Vigilant, I Remain
By Tony Pannkuk
May 29, 2010 - 10:49:38 AM
We saw antelope out in front of us around ¼ mile away, I thought we could just pull over to get a better look with our binoculars. As soon as we stopped, the antelope were off and running. "They look a little jittery," my brother (Hobe) and hunting partner, said. As we followed them with our binoculars, they ran through the sage covered desert, we counted 14, two of them being bucks. I told Hobe that there were plenty of antelope in unit 106 and we shouldn't have a problem tagging two.
Driving from Washington State the day before, we set up camp on the southern end of our hunting unit about 30 miles south of Lander, Wyoming. We would spend three days looking for antelope, hoping to find a couple of nice bucks for the opening day of the season. This is a pristine area with its own wildlife habitat of mostly antelope, coyotes and mule deer. We would be hunting in an area that is mostly flat, covered in areas of sagebrush that grows one to two feet high. Not giving us much cover to stalk, we would need to find a place where we could lay in wait.
Our plan was to drive as much of the unit as possible in our pre-season scouting, learning the boundaries and marking the locations of nice bucks on our map.
The second group of antelope we saw did the same as the first, we stop, and they run.
By the end of the first day, we saw several small herds and plenty of bucks feeding by themselves. But in every case, they would run as soon as we stopped. I was starting to get a little worried; I only brought a pistol on this hunt. I will be using a Thompson/Center Encore pistol in 30-30 caliber. The pistol has a 14" barrel and is mounted with a scope. It is sighted in for 200 yards. Having taken several animals over the years and shooting over 100 yards would not be a problem, but I was getting a little worried these antelope were used to being hunted.
The last time I hunted antelope in Wyoming, I was hunting with Dan Thompson. Dan is the maker of Dan Thompson Game Calls located in Rawlins, Wyoming. At that time, I drew both deer and antelope tags and spent two weeks hunting with Dan. We had spent most of the time predator hunting. In the two weeks of hunting, we took 36 coyotes plus a mule deer and an antelope. The antelope I took was at 75 yards, and we saw plenty of nice bucks. I told Dan I will use a pistol on the next hunt. But, that hunt was in a different unit. Unit 106 seems to have less game and Hobe and myself had a hard time getting close enough to make a shot with a pistol.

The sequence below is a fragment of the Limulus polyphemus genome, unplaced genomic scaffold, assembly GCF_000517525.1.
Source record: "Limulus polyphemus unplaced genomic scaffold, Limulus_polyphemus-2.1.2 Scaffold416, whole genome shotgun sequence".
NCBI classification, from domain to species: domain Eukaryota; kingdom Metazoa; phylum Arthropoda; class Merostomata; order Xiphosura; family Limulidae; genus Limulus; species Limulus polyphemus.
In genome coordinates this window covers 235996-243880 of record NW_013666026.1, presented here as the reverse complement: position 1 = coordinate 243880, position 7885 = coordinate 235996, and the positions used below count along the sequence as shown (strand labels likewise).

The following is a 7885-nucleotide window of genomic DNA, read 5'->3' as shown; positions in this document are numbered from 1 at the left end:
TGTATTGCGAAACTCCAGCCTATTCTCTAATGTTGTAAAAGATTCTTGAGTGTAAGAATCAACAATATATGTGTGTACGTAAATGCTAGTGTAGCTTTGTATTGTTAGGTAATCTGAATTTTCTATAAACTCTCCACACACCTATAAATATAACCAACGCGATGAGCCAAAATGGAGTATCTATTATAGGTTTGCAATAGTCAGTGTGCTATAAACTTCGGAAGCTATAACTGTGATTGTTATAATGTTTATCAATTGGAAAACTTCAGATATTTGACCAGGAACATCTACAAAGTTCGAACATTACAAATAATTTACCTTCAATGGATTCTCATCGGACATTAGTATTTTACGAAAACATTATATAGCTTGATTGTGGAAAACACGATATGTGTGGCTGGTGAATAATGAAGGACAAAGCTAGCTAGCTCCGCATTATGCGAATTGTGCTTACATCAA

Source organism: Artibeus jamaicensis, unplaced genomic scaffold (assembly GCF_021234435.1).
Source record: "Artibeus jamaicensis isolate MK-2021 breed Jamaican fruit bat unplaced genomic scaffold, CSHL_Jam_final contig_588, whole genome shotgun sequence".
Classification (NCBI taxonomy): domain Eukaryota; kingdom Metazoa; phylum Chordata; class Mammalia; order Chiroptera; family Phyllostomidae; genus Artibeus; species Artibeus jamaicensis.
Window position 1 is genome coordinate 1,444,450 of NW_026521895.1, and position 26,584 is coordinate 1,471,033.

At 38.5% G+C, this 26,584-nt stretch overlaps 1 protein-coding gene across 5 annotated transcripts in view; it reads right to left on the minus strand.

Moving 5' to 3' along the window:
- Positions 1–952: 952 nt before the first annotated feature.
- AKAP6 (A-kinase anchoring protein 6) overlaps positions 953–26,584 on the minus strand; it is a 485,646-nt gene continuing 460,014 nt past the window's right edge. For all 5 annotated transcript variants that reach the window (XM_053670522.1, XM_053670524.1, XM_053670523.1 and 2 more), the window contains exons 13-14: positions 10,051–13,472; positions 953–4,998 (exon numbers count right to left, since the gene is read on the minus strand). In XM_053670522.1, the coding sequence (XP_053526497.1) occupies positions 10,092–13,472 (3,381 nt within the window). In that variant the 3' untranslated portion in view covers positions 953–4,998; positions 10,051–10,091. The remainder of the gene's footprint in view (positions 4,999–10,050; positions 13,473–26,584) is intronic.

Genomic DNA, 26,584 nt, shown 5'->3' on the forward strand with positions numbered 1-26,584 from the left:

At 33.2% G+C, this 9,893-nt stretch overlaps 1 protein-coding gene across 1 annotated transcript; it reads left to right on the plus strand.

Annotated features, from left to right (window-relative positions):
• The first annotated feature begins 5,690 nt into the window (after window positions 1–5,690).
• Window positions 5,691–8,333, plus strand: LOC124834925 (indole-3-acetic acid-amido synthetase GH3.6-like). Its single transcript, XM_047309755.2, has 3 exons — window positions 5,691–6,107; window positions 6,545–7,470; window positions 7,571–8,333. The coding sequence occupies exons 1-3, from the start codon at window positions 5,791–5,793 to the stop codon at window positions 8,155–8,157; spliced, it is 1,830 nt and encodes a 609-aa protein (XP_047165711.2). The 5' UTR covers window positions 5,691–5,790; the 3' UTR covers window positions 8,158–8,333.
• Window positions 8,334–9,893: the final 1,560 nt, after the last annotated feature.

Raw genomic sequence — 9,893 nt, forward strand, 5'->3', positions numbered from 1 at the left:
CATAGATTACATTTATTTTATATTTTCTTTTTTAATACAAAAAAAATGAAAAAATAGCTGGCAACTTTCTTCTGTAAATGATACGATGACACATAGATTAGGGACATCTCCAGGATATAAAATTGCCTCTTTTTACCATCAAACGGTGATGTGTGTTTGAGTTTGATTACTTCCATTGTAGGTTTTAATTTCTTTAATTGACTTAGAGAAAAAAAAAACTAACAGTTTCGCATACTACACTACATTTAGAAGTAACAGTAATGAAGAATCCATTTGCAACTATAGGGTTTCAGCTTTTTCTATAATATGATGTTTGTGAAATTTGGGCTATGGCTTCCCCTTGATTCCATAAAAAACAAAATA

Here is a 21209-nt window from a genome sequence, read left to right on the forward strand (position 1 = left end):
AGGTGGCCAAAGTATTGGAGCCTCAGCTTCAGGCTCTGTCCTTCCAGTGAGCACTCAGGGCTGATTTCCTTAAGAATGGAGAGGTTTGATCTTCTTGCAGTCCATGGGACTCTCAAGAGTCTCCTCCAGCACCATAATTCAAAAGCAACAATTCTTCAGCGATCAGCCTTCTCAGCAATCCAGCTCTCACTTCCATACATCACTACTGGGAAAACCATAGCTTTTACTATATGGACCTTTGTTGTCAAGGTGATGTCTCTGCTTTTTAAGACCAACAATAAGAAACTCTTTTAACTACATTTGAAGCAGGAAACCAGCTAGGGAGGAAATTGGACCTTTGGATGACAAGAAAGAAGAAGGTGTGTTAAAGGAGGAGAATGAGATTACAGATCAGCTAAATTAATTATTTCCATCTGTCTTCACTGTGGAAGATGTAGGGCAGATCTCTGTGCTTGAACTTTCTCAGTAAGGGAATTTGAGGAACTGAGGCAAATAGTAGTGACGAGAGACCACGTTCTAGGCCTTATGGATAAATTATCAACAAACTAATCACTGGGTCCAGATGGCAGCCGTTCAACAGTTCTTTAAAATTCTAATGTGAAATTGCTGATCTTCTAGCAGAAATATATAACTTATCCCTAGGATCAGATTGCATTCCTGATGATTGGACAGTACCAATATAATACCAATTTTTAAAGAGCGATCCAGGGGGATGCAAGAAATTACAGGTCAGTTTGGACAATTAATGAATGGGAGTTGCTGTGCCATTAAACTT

Hobe said we needed to find a water source and get them when they came in to drink. In the three days of scouting we only located one water source; it was a small creek flowing through unit 106. We checked out several spots where we thought they would come in to drink and marked them on our map.
Before daylight on opening day, we headed out to our ground blinds that we had made during the three days of scouting. The blinds consisted of sagebrush put in a half circle less then 24 inches high. This would put us low to the ground in a lying or sitting position.
Making our way across the desert floor without headlights on the first morning of the hunt was a challenge. The day before, we placed a small pile of rocks at each turn in the road where we needed to turn. But at O-dark thirty and no moon, the rocks blended in with the sagebrush. We had several turns to make and as we approached what we thought was a road, Hobe would get out and look for the rocks. Finally arriving at our destination in plenty of time, we got out and grabbed our gear. Hobe would hunt to my right about 400 yards and I would walk about ¼ of a mile before reaching my blind.
As I headed out into the darkness, I thought to myself, "What a life", most people are still in bed and when they get up, it would be off to work. We had seven more days we could spend in the desert. Each area that I have hunted over the years has its own beauty; this area of the desert is bathed in shades of dull green and brown with shallow valleys and low hills off in the distance. The golden short grass would glisten in the Wyoming wind that seems to always blow. The hills did have some trees but we both knew the chances of seeing antelope on them would be slim at the least. The small rolling hills were just bumps in the landscape compared to the Cascades back home.
As I found where I needed to turn, I paused for a few minutes looking up into the clear night, staring at the billions and billions of stars overhead, I felt like the late Carl Sagan. With no man-made lights in sight, the Milky Way stood out like a big florescent light across the vast dark sky above. I wondered if there was another planet where hunters carry on the tradition passed down to them over the generations from when man first hunted to feed himself and his family. In the politically correct society we live in today, there are people that want to take our guns away and others that want to end hunting of all animals. I felt like one of the lucky ones out in this desolate area with no hustle and bustle of city life. This is Gods country, a place with a vast and unforgiving dry desert.
Following a ravine, I slowly made my way in the dark. Close to 200 yards out in front of me was a shallow defaulted valley with a small creek flowing from my left to right, I would stop about 25 yards before reaching the creek and position myself on the hillside to where I could comfortably shoot if an animal were to come in. This put me above the small scrub trees that grew along the waters edge. I found the ground blind and got into position.